|60||Feng, X.; Bresser, W.J.; Zhang, M.; Goodman, B.; Boolchand, P., Role of network connectivity on the elastic, plastic and thermal behavior of covalent glasses, J. Non-Cryst. Solids 222 (1997) 137-143.|
|61||Fischer-Colbrie, A.; Bienenstock, A.; Fuoss, P.H.; Marcus, M.A., Structure and bonding in photodiffused amorphous Ag-GeSe2 thin films, Phys. Rev. B 38 (1988) 12388-12403.|
|62||Fleury, G.; Hamou, A.; Viger, C.; Vautier, C., Conductivity and crystallization of amorphous selenium, Phys. Stat. Sol.(a) 64 (1981) 311-316.|
|63||Fritzsche, H, Optical and electrical energy gaps in amorphous semiconductors, J. Non-Cryst. Solids 6 (1971) 49-71.|
|64||Fritzsche, H., Electronic phenomena in amorphous semiconductors, Annual Review of Materials Science 2 (1972) 697-744.|
|65||Gates, B.; Wu, Y.; Yin, Y.; Yang, P.; Xia, Y., Single-crystalline nanowires of Ag2Se can be synthesized by templating against nanowires of trigonal Se, J. Am. Chem. Soc. (2001) currently ASAP.|
|66||Gosain, D.P.; Nakamura, M.; Shimizu, T.; Suzuki, M.; Okano, S., Nonvolatile memory based on reversible phase transition phenomena in telluride glasses, Jap. J. Appl. Phys. 28 (1989) 1013-1018.|
|67||Guin, J.-P.; Rouxel, T.; Keryvin, V.; Sangleboeuf, J.-C.; Serre, I.; Lucas, J., Indentation creep of Ge-Se chalcogenide glasses below Tg: elastic recovery and non-Newtonian flow, J. Non-Cryst. Solids 298 (2002) 260-269.|
|68||Guin, J.-P.; Rouxel, T.; Sangleboeuf, J.-C; Melscoet, I.; Lucas, J., Hardness, toughness, and scratchability of germanium-selenium chalcogenide glasses, J. Am. Ceram. Soc. 85 (2002) 1545-52.|
|69||Gupta, Y.P., On electrical switching and memory effects in amorphous chalcogenides, J. Non-Cryst. Sol. 3 (1970) 148-154.|
|70||Haberland, D.R.; Stiegler, H., New experiments on the charge-controlled switching effect in amorphous semiconductors, J. Non-Cryst. Solids 8-10 (1972) 408-414.|
|71||Haifz, M.M.; Ibrahim, M.M.; Dongol, M.; Hammad, F.H., Effect of composition on the structure and electrical properties of As-Se-Cu glasses, J. Apply. Phys. 54 (1983) 1950-1954.|
|72||Hajto, J.; Hu, J.; Snell, A.J.; Turvey, K.; Rose, M., DC and AC measurements on metal/a-Si:H/metal room temperature quantised resistance devices, J. Non-Cryst. Solids 266-269 (2000) 1058-1061.|
|73||Hajto, J.; McAuley, B.; Snell, A.J.; Owen, A.E., Theory of room temperature quantized resistance effects in metal-a-Si:H-metal thin film structures, J. Non-Cryst. Solids 198-200 (1996) 825-828.|
|74||Hajto, J.; Owen, A.E.; Snell, A.J.; Le Comber, P.G.; Rose, M.J., Analogue memory and ballistic electron effects in metal-amorphous silicon structures, Phil. Mag. B 63 (1991) 349-369.|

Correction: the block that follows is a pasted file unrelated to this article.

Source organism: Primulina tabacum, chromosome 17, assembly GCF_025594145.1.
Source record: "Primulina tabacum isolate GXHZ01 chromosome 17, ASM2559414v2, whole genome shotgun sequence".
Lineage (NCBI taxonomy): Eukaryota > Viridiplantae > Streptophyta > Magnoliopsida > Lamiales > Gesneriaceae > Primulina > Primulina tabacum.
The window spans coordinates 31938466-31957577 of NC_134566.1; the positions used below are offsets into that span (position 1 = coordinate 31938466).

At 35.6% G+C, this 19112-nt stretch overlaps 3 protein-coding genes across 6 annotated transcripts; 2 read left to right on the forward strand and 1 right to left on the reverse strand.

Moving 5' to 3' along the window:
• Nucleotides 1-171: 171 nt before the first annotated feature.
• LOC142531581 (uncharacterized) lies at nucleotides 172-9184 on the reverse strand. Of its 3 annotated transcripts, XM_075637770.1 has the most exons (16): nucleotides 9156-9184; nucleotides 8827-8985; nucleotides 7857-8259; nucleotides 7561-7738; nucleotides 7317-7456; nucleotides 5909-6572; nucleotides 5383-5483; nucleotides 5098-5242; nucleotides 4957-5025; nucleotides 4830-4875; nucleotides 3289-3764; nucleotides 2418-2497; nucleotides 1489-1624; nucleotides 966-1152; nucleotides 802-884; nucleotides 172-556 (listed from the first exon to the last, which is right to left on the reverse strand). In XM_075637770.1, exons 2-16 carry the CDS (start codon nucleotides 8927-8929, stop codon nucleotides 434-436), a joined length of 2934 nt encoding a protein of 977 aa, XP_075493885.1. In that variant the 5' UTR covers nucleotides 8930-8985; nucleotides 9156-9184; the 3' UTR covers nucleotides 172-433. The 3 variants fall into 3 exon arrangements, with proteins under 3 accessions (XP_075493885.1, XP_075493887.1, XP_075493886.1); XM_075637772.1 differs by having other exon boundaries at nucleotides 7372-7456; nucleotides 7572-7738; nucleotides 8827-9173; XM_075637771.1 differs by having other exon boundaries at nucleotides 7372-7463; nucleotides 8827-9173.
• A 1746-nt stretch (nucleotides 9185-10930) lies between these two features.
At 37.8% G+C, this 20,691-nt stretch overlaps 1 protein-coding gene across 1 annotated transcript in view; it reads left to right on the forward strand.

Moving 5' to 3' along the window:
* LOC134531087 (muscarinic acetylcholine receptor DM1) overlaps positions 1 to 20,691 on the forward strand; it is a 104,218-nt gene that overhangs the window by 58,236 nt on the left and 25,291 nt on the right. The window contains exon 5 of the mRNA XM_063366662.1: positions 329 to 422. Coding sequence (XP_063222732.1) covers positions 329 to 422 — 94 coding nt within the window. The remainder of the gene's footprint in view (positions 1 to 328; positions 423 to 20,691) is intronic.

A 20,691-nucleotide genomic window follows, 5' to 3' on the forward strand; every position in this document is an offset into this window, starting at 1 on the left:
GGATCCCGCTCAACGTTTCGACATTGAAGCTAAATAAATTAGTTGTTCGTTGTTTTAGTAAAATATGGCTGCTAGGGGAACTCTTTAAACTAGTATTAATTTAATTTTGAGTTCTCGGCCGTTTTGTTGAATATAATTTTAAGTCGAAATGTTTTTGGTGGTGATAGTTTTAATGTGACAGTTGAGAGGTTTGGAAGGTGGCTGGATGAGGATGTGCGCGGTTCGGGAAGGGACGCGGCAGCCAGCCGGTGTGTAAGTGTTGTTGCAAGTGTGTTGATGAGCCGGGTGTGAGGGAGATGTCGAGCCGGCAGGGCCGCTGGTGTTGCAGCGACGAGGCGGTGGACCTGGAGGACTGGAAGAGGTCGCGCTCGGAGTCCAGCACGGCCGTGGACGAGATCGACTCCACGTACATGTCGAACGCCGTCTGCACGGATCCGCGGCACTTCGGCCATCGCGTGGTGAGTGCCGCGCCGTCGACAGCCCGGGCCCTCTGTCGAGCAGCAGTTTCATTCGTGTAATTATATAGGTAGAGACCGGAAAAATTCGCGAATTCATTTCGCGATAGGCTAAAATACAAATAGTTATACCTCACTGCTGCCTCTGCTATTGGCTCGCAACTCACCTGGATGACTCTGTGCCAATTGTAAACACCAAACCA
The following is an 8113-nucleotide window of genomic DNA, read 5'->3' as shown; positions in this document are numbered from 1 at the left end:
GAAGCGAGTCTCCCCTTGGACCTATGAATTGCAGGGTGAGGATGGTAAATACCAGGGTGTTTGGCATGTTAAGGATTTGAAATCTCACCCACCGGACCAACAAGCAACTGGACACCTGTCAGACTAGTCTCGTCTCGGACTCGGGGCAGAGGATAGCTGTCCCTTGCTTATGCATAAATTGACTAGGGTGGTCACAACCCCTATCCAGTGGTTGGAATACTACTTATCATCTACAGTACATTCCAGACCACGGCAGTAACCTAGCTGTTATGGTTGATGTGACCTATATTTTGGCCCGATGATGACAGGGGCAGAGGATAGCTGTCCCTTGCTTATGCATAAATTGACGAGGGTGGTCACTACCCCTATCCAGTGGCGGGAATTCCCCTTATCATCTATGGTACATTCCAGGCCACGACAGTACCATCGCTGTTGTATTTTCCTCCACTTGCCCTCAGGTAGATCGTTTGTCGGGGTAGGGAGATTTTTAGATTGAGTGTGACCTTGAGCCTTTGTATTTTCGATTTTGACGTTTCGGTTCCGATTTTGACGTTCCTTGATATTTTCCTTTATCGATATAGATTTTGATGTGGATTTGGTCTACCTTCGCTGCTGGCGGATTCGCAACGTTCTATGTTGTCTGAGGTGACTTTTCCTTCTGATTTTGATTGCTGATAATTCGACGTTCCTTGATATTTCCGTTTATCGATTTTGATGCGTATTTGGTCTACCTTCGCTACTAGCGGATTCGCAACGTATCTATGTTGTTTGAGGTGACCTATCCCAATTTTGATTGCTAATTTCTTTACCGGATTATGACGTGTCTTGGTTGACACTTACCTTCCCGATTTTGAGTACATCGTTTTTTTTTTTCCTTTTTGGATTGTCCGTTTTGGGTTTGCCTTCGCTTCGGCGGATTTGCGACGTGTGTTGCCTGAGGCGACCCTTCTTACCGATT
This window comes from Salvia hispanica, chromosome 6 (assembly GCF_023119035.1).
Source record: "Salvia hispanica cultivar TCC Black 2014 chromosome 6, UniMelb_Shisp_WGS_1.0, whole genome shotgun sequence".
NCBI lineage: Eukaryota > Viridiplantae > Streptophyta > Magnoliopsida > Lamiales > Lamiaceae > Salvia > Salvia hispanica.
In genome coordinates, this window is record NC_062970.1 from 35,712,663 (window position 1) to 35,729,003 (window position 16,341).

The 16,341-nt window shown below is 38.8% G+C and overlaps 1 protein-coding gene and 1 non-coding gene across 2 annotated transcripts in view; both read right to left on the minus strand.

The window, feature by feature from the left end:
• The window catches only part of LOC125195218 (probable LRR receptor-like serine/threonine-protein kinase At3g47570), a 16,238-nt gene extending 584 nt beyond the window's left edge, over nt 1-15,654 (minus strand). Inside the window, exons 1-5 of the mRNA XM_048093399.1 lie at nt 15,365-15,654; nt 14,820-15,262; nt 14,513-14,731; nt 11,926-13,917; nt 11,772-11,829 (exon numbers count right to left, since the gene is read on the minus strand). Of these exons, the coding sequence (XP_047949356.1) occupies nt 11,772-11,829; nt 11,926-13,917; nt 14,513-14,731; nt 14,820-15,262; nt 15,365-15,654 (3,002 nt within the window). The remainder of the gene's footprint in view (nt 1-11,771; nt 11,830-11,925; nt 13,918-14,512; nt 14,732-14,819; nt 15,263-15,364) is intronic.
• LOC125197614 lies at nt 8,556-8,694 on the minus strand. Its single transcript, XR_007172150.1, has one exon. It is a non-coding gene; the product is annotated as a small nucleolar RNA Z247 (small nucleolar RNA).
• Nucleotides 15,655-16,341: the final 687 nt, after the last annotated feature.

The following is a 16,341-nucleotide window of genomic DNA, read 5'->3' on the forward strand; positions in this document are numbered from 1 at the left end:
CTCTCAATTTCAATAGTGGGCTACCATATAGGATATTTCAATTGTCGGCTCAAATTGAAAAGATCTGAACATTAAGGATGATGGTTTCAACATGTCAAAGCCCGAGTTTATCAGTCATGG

|75||Hajto, J.; Rose, M.J.; Osborne, I.S.; Snell, A.J.; Le Comber, P.G.; Owen, A.E., Quantization effects in metal/a-Si:H/metal devices, Int. J. Electronics 73 (1992) 911-913.|
|76||Hayashi, T.; Ono, Y.; Fukaya, M.; Kan, H., Polarized memory switching in amorphous Se film, Japan, J. Appl. Phys. 13 (1974) 1163-1164.|
|77||Hegab, N.A.; Fadel, M.; Sedeek, K., Memory switching phenomena in this films of chalcogenide semiconductors, Vacuum 45 (1994) 459-462.|
|78||Helbert et al., Intralevel hybrid resist process with submicron capability, SPIE vol. 333 Submicron Lithography, pp. 24-29 (1982).|
|79||Hilt, Dissertation: Materials characterization of Silver Chalcogenide Programmable Metalization Cells, Arizona State University, pp. Title p.-114 (UMI Company, May 1999).|
|80||Hirose et al., High Speed Memory Behavior and Reliability of an Amorphous As2S3 Film Doped Ag, Phys. Stat. Sol. (a) 61, pp. 87-90 (1980).|
|81||Hirose, Y.; Hirose, H., Polarity-dependent memory switching and behavior of Ag dendrite in Ag-photodoped amorphous As2S3 films, J. Appl. Phys. 47 (1976) 2767-2772.|
|82||Holmquist et al., Reaction and Diffusion in Silver-Arsenic Chalcogenide Glass Systems, 62 J. Amer. Ceram. Soc., No. 3-4, pp. 183-188 (Mar.-Apr. 1979).|
|83||Hong, K.S.; Speyer, R.F., Switching behavior in II-IV-V2 amorphous semiconductor systems, J. Non-Cryst. Solids 116 (1990) 191-200.|
|84||Hosokawa, S., Atomic and electronic structures of glassy GexSe1-x around the stiffness threshold composition, J. Optoelectronics and Advanced Materials 3 (2001) 199-214.|
|85||Hu, J.; Hajto, J.; Snell, A.J.; Owen, A.E., Rose, M.J., Capacitance anomaly near the metal-non-metal transition in Cr-hydrogenated amorphous Si-V thin-film devices, Phil. Mag. B. 74 (1996) 37-50.|
|86||Hu, J.; Snell, A.J.; Hajto, J.; Owen, A.E., Constant current forming in Cr/p+a/Si:H/V thin film devices, J. Non-Cryst. Solids 227-230 (1998) 1187-1191.|
|87||Hu, J.; Snell, A.J.; Hajto, J.; Owen, A.E., Current-induced instability in Cr-p+a-Si:H-V thin film devices, Phil. Mag. B 80 (2000) 29-43.|